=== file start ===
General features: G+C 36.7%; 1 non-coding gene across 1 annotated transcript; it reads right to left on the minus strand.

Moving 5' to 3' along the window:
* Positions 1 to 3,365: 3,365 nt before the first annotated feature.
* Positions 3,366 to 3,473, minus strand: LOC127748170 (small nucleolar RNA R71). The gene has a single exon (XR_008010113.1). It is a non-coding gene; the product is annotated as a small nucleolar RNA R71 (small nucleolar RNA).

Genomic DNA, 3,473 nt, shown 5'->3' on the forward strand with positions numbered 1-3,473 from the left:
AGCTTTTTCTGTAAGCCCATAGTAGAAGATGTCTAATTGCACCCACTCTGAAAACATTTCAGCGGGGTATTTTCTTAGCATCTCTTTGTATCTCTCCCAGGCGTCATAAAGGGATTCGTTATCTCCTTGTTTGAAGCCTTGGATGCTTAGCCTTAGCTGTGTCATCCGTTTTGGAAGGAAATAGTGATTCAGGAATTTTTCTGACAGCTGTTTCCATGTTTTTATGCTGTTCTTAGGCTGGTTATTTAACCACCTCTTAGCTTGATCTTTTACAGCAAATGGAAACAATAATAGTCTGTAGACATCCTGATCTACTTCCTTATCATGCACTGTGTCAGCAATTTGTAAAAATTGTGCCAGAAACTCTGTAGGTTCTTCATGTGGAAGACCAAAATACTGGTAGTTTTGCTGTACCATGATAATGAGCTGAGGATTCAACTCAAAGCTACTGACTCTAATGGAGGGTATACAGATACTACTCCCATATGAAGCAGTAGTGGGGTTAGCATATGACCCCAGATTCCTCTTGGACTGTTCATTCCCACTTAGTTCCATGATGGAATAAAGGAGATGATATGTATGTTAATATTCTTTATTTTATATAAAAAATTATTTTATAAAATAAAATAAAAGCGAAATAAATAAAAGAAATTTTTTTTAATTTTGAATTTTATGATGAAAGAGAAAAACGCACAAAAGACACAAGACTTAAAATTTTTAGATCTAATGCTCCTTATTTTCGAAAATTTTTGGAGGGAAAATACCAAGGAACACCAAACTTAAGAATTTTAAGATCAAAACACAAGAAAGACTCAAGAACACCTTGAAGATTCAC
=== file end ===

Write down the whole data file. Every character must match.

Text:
General features: G+C 36.7%; 1 non-coding gene across 1 annotated transcript; it reads right to left on the minus strand.

Moving 5' to 3' along the window:
* Positions 1 to 3,365: 3,365 nt before the first annotated feature.
* Positions 3,366 to 3,473, minus strand: LOC127748170 (small nucleolar RNA R71). The gene has a single exon (XR_008010113.1). It is a non-coding gene; the product is annotated as a small nucleolar RNA R71 (small nucleolar RNA).

Genomic DNA, 3,473 nt, shown 5'->3' on the forward strand with positions numbered 1-3,473 from the left:
AGCTTTTTCTGTAAGCCCATAGTAGAAGATGTCTAATTGCACCCACTCTGAAAACATTTCAGCGGGGTATTTTCTTAGCATCTCTTTGTATCTCTCCCAGGCGTCATAAAGGGATTCGTTATCTCCTTGTTTGAAGCCTTGGATGCTTAGCCTTAGCTGTGTCATCCGTTTTGGAAGGAAATAGTGATTCAGGAATTTTTCTGACAGCTGTTTCCATGTTTTTATGCTGTTCTTAGGCTGGTTATTTAACCACCTCTTAGCTTGATCTTTTACAGCAAATGGAAACAATAATAGTCTGTAGACATCCTGATCTACTTCCTTATCATGCACTGTGTCAGCAATTTGTAAAAATTGTGCCAGAAACTCTGTAGGTTCTTCATGTGGAAGACCAAAATACTGGTAGTTTTGCTGTACCATGATAATGAGCTGAGGATTCAACTCAAAGCTACTGACTCTAATGGAGGGTATACAGATACTACTCCCATATGAAGCAGTAGTGGGGTTAGCATATGACCCCAGATTCCTCTTGGACTGTTCATTCCCACTTAGTTCCATGATGGAATAAAGGAGATGATATGTATGTTAATATTCTTTATTTTATATAAAAAATTATTTTATAAAATAAAATAAAAGCGAAATAAATAAAAGAAATTTTTTTTAATTTTGAATTTTATGATGAAAGAGAAAAACGCACAAAAGACACAAGACTTAAAATTTTTAGATCTAATGCTCCTTATTTTCGAAAATTTTTGGAGGGAAAATACCAAGGAACACCAAACTTAAGAATTTTAAGATCAAAACACAAGAAAGACTCAAGAACACCTTGAAGATTCAC